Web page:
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A History of the Japanese People by F. Brinkley

They were called the Seiwa Genji


was then that the Fujiwara became a species of electoral college, not possessing, indeed, any recognized mandate from the nation, yet acting in the nation's behalf to secure worthy occupants for the throne. For a time this system worked satisfactorily, but ultimately it inosculated itself with the views it was designed to nullify, and the Fujiwara became flagrant abusers of the power handed down to them. Momokawa's immediate followers were worthy to wear his mantle. Tanetsugu, Korekimi, Tsugunawa--these are names that deserve to be printed in letters of gold on the pages of Japan's annals. They either prompted or presided over the reforms and retrenchments that marked Kwammu's reign, and personal ambition was never allowed to interfere with their duty to the State.


Contemporaneously with the rise of the Fujiwara to the highest places within reach of a subject, an important alteration took place in the status of Imperial princes. There was no relation of cause and effect between the two things, but in subsequent times events connected them intimately. According to the Daika legislation, not only sons of sovereigns but also their descendants to the fifth generation were classed as members of the Imperial family and inherited the title of "Prince" (0). Ranks (hon-i) were granted to them and they often participated in the management of State affairs. But no salaries were given to them; they had

to support themselves with the proceeds of sustenance fiefs. The Emperor Kwammu was the first to break away from this time-honoured usage. He reduced two of his own sons, born of a non-Imperial lady, from the Kwobetsu class to the Shimbetsu, conferring on them the uji names of Nagaoka and Yoshimine, and he followed the same course with several of the Imperial grandsons, giving them the name of Taira.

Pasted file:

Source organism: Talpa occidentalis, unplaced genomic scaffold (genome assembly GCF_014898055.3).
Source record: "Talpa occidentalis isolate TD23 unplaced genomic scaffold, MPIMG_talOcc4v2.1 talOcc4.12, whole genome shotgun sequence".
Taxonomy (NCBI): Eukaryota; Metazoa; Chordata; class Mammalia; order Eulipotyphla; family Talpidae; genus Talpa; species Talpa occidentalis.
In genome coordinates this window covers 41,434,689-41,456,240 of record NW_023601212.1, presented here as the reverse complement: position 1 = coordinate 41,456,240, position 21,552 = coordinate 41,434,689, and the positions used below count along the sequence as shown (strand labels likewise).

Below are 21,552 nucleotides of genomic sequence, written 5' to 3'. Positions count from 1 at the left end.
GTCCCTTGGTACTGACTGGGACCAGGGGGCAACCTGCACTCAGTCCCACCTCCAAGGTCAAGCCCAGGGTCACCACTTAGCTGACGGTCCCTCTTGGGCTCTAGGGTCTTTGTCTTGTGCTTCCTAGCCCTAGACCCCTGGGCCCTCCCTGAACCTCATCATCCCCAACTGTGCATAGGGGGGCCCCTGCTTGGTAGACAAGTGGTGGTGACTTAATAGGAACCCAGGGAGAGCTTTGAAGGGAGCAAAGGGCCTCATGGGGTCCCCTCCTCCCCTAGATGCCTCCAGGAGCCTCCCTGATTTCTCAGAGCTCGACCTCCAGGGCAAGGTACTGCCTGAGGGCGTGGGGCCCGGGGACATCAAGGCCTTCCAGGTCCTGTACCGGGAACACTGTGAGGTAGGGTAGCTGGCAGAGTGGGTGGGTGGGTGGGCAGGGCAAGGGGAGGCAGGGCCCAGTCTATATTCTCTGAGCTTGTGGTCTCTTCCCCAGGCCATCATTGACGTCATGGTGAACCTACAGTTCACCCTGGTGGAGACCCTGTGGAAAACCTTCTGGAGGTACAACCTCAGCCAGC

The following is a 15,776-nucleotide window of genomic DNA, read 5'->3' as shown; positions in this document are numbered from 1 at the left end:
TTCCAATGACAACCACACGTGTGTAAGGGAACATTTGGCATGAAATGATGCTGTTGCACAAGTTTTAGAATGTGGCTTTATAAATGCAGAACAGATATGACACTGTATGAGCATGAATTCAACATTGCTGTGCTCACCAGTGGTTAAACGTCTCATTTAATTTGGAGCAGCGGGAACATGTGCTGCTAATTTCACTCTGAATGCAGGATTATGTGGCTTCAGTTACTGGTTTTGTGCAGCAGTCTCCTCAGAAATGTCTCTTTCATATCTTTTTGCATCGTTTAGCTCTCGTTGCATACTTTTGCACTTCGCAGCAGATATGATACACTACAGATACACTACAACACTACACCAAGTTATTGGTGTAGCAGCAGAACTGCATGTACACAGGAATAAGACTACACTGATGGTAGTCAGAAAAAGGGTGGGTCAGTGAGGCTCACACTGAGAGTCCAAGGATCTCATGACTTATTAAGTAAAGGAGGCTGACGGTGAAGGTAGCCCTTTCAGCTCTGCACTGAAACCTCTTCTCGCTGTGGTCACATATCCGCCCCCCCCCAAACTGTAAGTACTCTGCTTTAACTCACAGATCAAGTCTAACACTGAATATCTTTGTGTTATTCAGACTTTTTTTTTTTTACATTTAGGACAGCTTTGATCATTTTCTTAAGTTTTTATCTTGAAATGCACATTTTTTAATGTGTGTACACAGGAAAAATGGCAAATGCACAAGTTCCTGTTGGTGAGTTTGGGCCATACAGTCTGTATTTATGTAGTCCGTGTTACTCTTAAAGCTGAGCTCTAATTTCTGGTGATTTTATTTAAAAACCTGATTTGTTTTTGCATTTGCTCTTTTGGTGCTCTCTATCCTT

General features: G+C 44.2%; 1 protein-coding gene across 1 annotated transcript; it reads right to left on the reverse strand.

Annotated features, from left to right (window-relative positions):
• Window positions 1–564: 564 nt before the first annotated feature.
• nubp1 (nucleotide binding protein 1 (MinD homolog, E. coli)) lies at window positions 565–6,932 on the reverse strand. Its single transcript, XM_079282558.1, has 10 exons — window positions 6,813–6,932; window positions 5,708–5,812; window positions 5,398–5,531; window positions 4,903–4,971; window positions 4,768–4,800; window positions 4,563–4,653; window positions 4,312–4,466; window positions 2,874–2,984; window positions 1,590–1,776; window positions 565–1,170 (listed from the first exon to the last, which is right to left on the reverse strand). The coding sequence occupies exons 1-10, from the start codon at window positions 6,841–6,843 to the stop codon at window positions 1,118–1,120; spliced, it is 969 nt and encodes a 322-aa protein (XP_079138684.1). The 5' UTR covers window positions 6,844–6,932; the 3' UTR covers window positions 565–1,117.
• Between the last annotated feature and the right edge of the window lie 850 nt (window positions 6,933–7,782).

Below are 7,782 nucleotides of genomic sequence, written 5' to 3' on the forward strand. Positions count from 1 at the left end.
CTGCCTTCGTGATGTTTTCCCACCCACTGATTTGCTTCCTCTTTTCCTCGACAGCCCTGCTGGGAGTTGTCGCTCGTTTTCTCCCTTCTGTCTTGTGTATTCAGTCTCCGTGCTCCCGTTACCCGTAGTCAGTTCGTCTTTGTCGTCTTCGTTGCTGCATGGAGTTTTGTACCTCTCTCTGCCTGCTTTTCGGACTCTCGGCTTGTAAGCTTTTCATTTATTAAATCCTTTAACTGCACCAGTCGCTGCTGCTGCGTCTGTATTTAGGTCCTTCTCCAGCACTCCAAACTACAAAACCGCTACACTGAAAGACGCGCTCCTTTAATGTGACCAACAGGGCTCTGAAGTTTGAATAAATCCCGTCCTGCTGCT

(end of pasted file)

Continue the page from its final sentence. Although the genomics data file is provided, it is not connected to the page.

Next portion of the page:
Thenceforth, whenever a sovereign's offspring was numerous, it became customary to group them with the subject class under a family name. A prince thus reduced received the sixth official rank (roku-i), and was appointed to a corresponding office in the capital or a province, promotion following according to his ability and on successfully passing the examination prescribed for Court officials. Nevertheless, to be divested of the title of "Prince" did not mean less of princely prestige. Such nobles were always primi inter pares. The principal uji thus created were Nagaoka, Yoshimine, Ariwara, Taira, and Minamoto.


Prince Katsurabara was the fifth son of the Emperor Kwammu. Intelligent, reserved, and a keen student, he is said to have understood the warnings of history as clearly as its incentives. He petitioned the Throne that the title of should be exchanged in his children's case for that of Taira no Asomi (Marquis of Taira). This request, though several times repeated, was not granted until the time (889) of his grandson, Takamochi, who became the first Taira no Asomi and governor of Kazusa province. He was the grandfather of Masakado and great-grandfather of Tadamori, names celebrated in Japanese history. For generations the Taira asomi were appointed generals of the Imperial guards conjointly with the Minamoto, to be presently spoken of. The name of Taira was conferred also on three other sons of Kwammu, the Princes Mamta, Kaya, and Nakano, so that there were four Tairahouses just as there were four Fujiwara.


The Emperor Saga (810) had fifty children. From the sixth son downwards they were grouped under the uji of Minamoto. All received appointments to important offices. This precedent was even more drastically followed in the days of the Emperor Seiwa (859-876). To all his Majesty's sons, except the Crown Prince, the uji of Minamoto was given. The best known among these early Minamoto was Tsunemoto, commonly called Prince Rokuson. He was a grandson of the Emperor Seiwa, celebrated for two very dissimilar attainments, which, nevertheless, were often combined in Japan--the art of composing couplets and the science of commanding troops. Appointed in the Shohyo era (931-937) to be governor of Musashi, the metropolitan province of modern Japan, his descendants constituted the principal among fourteen Minamoto houses. They were called the Seiwa Genji, and next in importance came the Saga Genji and the Murakami Genji.*

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